• The plan allocates the largest portion of the tax revenue to expanding City Seats to serve at least 1,000 children by 2024. High costs and limited public funding make access particularly challenging for the children City Seats serves. At the same time, national research finds that comprehensive early childhood education for children from low-income households can deliver strong returns on investment through its positive impacts on earnings, health and crime. City Seats’ income and age requirements also ensure that New Orleans is eligible for the State matching funds for early childhood education, which would further increase access.

BGR report graphic showing projected spending plan for early childhood education tax

  • The spending plan includes initiatives to increase the supply of seats at quality early learning centers, which is critical for ensuring City Seats can expand to serve at least 2,000 children as planned with the combination of the tax revenue and State matching funds. In addition, the creation of more capacity in New Orleans’ early learning sector would help meet the projected citywide need for early learning options.
  • The agreement includes several financial and programmatic reporting requirements and processes that promote strong financial stewardship and accountability for the tax revenue. It also requires an annual external evaluation of the tax-funded initiatives.
  • While the 20-year duration of the proposed tax is twice the norm for property taxes in Louisiana, it could help assure the small business owners whose early learning centers provide the bulk of childcare for children under age 4 of the security of investments in center start-up or expansion, human resources and other improvements necessary to increase citywide access to quality early childhood education.
  • The proposed tax would provide a stable revenue stream to support a larger City Seats program without reducing funding for other public services and programs.
  • City Seats incorporates several practices that national early childhood education research has linked to improved child development and later-life outcomes that benefit participants and society. The revenue would also be eligible for a 100% match from the State each year, potentially doubling the tax’s impact and increasing the percentage of New Orleans’ economically disadvantaged 0- to 3-year-olds with access to publicly funded early childhood education from 25% today to 40% by 2024, assuming sustained funding for federal and State supported programs.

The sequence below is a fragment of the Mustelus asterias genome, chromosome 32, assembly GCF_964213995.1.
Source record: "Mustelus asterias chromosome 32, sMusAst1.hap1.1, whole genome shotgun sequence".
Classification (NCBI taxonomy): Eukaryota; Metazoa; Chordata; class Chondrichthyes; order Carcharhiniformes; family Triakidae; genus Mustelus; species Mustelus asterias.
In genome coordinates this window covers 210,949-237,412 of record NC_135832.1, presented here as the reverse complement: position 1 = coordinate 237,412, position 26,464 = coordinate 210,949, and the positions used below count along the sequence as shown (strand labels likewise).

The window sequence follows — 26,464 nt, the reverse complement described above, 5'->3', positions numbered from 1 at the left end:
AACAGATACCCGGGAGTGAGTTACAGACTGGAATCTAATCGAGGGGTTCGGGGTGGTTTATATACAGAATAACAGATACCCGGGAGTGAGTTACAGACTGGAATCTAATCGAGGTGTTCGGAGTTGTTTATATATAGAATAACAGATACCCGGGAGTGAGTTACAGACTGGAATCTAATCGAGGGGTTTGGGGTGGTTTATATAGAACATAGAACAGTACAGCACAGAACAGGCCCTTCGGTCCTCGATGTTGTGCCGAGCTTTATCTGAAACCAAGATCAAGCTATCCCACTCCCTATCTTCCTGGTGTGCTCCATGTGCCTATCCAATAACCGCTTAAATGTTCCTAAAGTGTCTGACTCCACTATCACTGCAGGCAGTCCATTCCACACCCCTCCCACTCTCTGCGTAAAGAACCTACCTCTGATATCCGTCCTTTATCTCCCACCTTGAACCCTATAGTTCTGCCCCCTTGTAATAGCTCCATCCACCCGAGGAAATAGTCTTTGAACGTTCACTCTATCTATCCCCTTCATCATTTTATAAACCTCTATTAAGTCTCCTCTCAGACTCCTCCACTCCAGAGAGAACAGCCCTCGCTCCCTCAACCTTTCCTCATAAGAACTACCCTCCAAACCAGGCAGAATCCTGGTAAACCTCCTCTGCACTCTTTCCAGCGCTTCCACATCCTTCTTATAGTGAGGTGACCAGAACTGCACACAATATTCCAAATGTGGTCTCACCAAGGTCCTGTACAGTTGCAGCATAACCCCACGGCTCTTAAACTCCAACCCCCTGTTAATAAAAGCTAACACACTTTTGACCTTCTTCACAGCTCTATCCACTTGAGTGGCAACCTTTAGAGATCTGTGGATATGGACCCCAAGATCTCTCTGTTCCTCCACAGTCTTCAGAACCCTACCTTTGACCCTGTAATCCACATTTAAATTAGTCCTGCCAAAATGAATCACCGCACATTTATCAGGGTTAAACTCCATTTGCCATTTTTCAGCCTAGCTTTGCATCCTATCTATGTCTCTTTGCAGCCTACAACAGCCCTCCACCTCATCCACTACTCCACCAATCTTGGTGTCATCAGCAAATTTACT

• Read the full analysis here.


FOR. The tax would provide a stable revenue stream for significantly expanding City Seats, a well-designed early childhood education program established with City funding that serves economically disadvantaged New Orleans children ages 0 to 3. While substantial costs and limited public funding make access to early childhood education particularly challenging for this group, national research finds that providing high-quality early learning programs to low-income children can generate strong returns by increasing incomes, reducing crime and improving health. City Seats incorporates several practices that research links to improved social development, school readiness and later-life outcomes. Although during much of City Seats’ four-year existence pandemic factors have limited the reliability of the nationally recognized assessments the program uses to measure early learning center and child performance, City Seats centers showed some early positive results. The program’s age and income requirements also ensure that the tax revenue is eligible for a 100% match from the State of Louisiana, which could double the tax’s impact and allow City Seats to serve at least 2,000 children annually – five times the current number. The spending plan for the tax revenue also includes critical funding to increase the capacity and quality of New Orleans’ early childhood education sector so it can meet the projected citywide need.

The City and New Orleans’ lead agencies for early childhood education have approved an agreement that would govern the tax revenue and direct it to various initiatives designed to grow City Seats, increase the capacity and quality of local early learning centers and improve the enrollment system for publicly funded programs. The agreement includes financial and programmatic reporting requirements that are essential for strong accountability. Its requirement for an annual external evaluation of program performance further supports effective use of the tax revenue. If properly fulfilled – and extended beyond the agreement’s five-year term – these requirements should provide the City Council with the information necessary to evaluate the revenue needs of the tax-funded initiatives during the tax’s 20-year duration.

This report is part of BGR’s On the Ballot series, which provides voters with objective, nonpartisan analysis of significant ballot propositions in the New Orleans metropolitan area. In producing these reports, BGR recommends positions consistent with its mission of promoting informed public policy making and the effective use of public resources to improve local government. On the Ballot reports highlight the strengths and weaknesses of ballot propositions and assess the potential for government expenditures or actions to efficiently achieve beneficial outcomes for citizens.